Are you agreement dear all?In special relativity each inertial coordinate system possesses a unique three-dimensional physical space on which there is a unique proper geometry and this proper geometry is assumed to be euclidean (this is an mathematical assumption of special relativity).
Are you agreement dear all?Mathematically, a segment of parametrized curve (a segment of curve) defined on a three-dimensional physical space is not a segment of world line segment. Each point of this segment of curve is a world line and mathematically, it can be represented by a particular family of world line segments.
Are you agreement dear all?In his text of the post #1, Eintein Albert wants to establish that we can use the theory of special relativity to show that:
(i) We can highlight a non-inertial obserser which possesses a unique three-dimensional physical space.
(ii) The proper geometry of this three-dimensional physical space is not an euclidean geometry.
Are you agreement dear all?
pervect said:
I'm afraid I'm not following a lot of the thread. If the OP can comment whether his idea is a personal theory, or has already been discussed in the literature (for instance one of the papers in Gron) it would be helpful. (Though if it's a personal theory it might not be fit for discussion at PF).
I'm not following AT's ideas on the "proper geometry", like Dale - though the idea sounds interesting.
In his text, Albert Einstein supposes that he is able to specify the equation (in an inertial coordinate system) of each point of the unique three-dimensional physical space of the rotating observer (the equation of each world line which constitutes this three-dimensional space).
Albert Einstein supposes that it is enough to copy out the equations which are used in classical physics to describe a three-dimensional physical space in rotation with respect to a cartesian and inertial coordinates system.
In the post #1 and #2 at the beginning of this thread I explain that a physicist can argue with that.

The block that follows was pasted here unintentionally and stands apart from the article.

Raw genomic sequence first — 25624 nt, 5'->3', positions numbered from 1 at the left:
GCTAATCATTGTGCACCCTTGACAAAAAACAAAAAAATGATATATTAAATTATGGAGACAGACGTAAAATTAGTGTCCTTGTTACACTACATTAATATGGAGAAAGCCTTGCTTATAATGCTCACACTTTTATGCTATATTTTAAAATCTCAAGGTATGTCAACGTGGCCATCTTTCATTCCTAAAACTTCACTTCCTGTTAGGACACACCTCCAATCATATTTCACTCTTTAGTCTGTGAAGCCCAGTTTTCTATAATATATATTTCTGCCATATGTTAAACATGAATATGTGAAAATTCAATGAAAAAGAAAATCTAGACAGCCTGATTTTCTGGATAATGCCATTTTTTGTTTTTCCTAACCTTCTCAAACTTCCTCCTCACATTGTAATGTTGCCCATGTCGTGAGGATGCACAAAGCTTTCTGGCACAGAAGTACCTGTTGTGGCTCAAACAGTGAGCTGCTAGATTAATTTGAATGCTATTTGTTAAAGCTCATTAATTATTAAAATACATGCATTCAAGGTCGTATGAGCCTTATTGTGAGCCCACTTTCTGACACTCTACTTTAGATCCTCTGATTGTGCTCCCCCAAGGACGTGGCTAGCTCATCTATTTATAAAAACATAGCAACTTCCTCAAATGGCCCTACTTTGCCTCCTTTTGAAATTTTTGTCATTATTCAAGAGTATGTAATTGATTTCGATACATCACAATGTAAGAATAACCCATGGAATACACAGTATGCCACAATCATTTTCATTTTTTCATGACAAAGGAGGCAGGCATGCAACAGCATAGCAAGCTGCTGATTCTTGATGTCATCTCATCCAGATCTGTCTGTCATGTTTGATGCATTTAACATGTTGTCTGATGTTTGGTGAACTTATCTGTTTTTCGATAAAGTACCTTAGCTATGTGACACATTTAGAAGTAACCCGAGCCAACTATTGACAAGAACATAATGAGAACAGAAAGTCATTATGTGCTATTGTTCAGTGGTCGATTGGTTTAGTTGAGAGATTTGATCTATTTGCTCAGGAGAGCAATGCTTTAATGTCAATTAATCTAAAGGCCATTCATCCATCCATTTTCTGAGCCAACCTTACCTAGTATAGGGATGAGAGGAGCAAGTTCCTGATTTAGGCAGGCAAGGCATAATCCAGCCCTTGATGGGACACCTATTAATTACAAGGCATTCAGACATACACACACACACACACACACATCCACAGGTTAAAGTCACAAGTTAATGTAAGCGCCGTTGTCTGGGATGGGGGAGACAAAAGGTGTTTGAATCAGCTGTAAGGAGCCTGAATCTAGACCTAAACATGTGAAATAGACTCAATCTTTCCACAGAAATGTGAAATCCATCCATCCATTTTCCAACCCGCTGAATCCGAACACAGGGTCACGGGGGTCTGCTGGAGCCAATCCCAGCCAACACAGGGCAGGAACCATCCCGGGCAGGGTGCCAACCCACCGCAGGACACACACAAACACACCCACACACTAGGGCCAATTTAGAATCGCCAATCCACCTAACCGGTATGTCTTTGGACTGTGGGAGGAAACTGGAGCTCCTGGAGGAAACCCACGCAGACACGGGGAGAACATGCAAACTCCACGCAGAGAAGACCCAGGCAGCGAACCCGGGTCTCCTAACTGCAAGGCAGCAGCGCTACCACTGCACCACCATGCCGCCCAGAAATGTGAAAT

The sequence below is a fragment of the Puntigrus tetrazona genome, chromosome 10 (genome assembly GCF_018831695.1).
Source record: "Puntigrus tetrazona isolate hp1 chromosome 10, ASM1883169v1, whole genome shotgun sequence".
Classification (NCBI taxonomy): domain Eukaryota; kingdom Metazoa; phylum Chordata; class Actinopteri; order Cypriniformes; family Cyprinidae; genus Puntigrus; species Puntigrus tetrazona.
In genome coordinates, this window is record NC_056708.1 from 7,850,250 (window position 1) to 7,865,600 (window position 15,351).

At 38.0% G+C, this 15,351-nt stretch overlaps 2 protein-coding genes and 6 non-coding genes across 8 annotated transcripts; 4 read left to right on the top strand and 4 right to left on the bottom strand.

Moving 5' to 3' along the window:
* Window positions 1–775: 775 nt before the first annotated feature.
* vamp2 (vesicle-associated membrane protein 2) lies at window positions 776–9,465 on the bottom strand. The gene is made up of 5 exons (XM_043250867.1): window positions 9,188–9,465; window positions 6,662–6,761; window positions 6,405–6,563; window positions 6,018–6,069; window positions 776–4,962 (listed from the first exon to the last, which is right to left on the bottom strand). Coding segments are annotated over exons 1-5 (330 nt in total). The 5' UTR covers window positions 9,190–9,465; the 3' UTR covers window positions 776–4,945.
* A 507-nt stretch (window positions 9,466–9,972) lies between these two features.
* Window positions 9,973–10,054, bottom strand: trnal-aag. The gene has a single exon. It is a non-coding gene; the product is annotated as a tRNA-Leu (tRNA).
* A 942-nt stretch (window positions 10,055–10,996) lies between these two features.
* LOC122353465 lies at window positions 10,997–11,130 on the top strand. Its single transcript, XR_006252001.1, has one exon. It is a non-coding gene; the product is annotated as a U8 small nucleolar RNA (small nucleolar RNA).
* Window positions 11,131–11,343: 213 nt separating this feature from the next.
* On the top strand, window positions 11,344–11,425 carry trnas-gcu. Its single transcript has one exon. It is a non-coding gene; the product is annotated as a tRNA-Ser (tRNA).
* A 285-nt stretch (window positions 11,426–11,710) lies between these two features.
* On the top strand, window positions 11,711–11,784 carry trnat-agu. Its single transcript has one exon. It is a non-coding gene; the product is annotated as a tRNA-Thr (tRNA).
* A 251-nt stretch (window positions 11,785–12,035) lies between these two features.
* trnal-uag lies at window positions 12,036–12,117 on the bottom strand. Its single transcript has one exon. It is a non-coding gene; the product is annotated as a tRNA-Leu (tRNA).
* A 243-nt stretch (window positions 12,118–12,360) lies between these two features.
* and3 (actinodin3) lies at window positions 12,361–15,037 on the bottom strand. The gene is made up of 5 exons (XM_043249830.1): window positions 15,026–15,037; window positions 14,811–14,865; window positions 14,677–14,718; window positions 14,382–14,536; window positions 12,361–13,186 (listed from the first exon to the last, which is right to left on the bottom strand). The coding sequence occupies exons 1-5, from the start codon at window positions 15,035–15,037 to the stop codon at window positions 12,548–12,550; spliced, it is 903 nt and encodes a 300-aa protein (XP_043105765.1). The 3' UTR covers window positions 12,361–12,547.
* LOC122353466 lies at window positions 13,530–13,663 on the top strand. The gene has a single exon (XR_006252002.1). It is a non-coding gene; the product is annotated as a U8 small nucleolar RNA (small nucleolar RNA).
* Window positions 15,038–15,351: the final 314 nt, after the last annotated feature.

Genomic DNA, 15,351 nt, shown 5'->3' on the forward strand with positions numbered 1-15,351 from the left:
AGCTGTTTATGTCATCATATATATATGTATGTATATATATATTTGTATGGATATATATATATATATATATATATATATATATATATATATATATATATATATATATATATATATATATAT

Are you agreement dear all?The metric tensor of general relativity is mathematically defined to allocate a numerical value (a length) to each segment of world line which represents a trajectory of matérial body and such a segment is the trajectory of a body in free fall if its measure is optimal.
In his text, Albert Eintein did not define such a metric tensor to show that the three-dimensional physical space of the rotating observer possesses a non-euclidean proper geometry.
Are you agreement dear all?
Nana Dutchou said:
I wrote: why try to verify the accuracy or the inaccuracy of the relation circumference = diameter * pi ?
WannabeNewton said:
It is not inaccurate. The spatial metric geometry of the disk relative to the inertial observers obeys ##C = \pi D## whereas the spatial metric geometry of the disk relative to observers at rest on the disk obeys ##C > \pi D## when the disk is rotating. Neither is any more correct than the other because spatial metric geometry is relative.

Indeed, the proper geometry of a three-dimensional physical space is relative to this three-dimensional physical space ! Mathematically, we cannot compare a segment of parametrized curve defined on a three-dimensional physical space E and a segment of parametrized curve defined on a different three-dimensional physical space E' because mathematically, a point of E is not a point of E' (in other words, because these segments of curves are not represented by the same families of world lines segments). Each theory in physics can only make assumptions to compare the proper lengths of these segments of curves.